plan that doesn't allow Canada to dictate the play, their knack of
pulling out wins makes them serious contenders.
Prospects - play-offs, as the team you won't want to meet.
Sweden also have a new coach, multi-World Champion Tomas Nordin. He
teams with a very experienced skip, Jalle Jungnell, who won bronze in
Torino and silver with this squad last March. Nordin may bring some
sophistication to a side that got sucked into attempting low percentage
back 12 hits in their 2009 final loss to Canada.
Nordin has been away from the game for several years and was unfamiliar
with wheelchair curling when he took the job. Jim Armstrong has remarked
how steep he found the learning curve transitioning from the able-bodied
game. The question for Sweden is has the coach had time to absorb the
differences and raise Sweden's game enough to win it all?
Prospects - play-offs if their maturity at skip is complimented by
strategic and tactical improvements learned from one of curling's great
Germany came to the 2009 Worlds through the Qualifying Competition,
posted the best round robin record (7-2) and won bronze, albeit on a
spectacular fluke re-direction of the
games last stone.
They have an ebullient skip, Jens Jäger, a wonderful attitude and great
fans who sing the team song. They also have a rare quadriplegic, Marcus
Sieger, at third. What's needed for the next step?
"Good question," says coach Helmar Erlewein "The most important point is
to maintain concentration from the round robin to the semi-finals. This
was our big problem in 2009. We were not able to come back into the game
as we wanted. But we are working on that.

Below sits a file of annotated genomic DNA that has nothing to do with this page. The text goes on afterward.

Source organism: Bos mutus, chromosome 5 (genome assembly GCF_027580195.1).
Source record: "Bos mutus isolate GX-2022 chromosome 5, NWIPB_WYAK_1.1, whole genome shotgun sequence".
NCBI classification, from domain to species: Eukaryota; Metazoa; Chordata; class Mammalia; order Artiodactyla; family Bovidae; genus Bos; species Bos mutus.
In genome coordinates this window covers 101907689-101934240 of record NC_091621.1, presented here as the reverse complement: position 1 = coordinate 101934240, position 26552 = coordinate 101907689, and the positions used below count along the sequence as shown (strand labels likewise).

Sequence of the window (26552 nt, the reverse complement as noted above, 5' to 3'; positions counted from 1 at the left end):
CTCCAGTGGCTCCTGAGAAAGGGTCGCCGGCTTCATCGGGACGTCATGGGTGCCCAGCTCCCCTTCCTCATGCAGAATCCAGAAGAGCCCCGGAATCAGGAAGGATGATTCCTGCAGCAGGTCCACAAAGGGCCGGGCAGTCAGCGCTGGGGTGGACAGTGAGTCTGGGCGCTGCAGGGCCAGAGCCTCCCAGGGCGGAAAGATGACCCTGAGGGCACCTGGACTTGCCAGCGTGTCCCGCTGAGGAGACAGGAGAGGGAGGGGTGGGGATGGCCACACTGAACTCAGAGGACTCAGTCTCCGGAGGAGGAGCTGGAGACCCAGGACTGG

"I don’t think that we will play Canada differently than other teams. We
have a master plan which we can vary if required. Final decisions will
be made from game to game."
Prospects - Performance this year has been spotty. They'll do well to
finish above 500.
USA lean on their emotional skip, Augusto 'Goose' Perez, whose
self-belief walks a fine line short of arrogance. He lives for the
opportunity to make what Russ Howard describes as the "hero shot."
Team dynamics and communication have been a focus of preparation, Team
Leader Marc DePerno said: "The extensive amount of time spent together
has further reinforced team harmony.
"They devoted significantly more time and energy to their training
regimen this season. The team has participated in dozens of bonspiels
against elite level able-bodied and wheelchair athletes which has
resulted in marked improvement in their strategy and shot making
If USA play as a unit and position their early stones, they have a last
rock thrower ready to rise to the big occasion.
Prospects - with a good start USA could - go - all - the - way, but
should be happy to break 500 and possibly make the play-offs.
Korea scared everybody at the 2008 Worlds when they introduced a